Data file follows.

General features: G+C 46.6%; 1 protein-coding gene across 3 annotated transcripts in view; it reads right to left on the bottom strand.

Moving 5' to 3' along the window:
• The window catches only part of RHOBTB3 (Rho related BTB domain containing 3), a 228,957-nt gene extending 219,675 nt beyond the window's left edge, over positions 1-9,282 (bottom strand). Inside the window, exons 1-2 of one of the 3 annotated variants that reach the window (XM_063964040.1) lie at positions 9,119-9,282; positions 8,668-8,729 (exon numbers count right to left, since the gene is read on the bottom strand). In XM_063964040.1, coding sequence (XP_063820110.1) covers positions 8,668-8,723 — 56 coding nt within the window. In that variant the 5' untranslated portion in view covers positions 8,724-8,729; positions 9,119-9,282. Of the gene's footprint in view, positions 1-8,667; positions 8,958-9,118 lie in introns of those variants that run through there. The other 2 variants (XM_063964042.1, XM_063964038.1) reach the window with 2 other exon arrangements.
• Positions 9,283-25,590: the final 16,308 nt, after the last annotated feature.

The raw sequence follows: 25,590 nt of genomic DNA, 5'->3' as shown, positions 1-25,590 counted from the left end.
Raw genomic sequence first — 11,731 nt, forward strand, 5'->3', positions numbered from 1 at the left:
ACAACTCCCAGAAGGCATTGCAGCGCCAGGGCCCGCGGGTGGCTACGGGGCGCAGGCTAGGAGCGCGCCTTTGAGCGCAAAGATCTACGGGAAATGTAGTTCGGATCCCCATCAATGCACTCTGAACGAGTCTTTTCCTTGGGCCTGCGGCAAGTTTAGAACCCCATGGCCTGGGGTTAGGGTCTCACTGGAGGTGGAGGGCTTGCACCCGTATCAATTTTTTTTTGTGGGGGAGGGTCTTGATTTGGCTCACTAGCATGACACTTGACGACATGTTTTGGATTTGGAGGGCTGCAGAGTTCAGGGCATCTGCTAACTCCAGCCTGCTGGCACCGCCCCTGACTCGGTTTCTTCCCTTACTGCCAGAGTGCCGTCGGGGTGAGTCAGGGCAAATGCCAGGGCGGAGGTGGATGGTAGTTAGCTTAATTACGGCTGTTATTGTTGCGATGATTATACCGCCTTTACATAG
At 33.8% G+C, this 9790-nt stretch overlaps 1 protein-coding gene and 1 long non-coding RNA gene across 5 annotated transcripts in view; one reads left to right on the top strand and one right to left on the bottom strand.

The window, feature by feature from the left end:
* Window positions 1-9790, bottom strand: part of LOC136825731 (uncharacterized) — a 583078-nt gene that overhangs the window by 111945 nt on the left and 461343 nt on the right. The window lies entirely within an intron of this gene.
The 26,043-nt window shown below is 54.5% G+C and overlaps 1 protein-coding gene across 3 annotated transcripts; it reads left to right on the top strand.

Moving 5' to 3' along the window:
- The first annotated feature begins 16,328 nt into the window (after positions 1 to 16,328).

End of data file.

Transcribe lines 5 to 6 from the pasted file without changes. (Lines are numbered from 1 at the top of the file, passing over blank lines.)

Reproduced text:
The raw sequence follows: 25,590 nt of genomic DNA, 5'->3' as shown, positions 1-25,590 counted from the left end.
Raw genomic sequence first — 11,731 nt, forward strand, 5'->3', positions numbered from 1 at the left: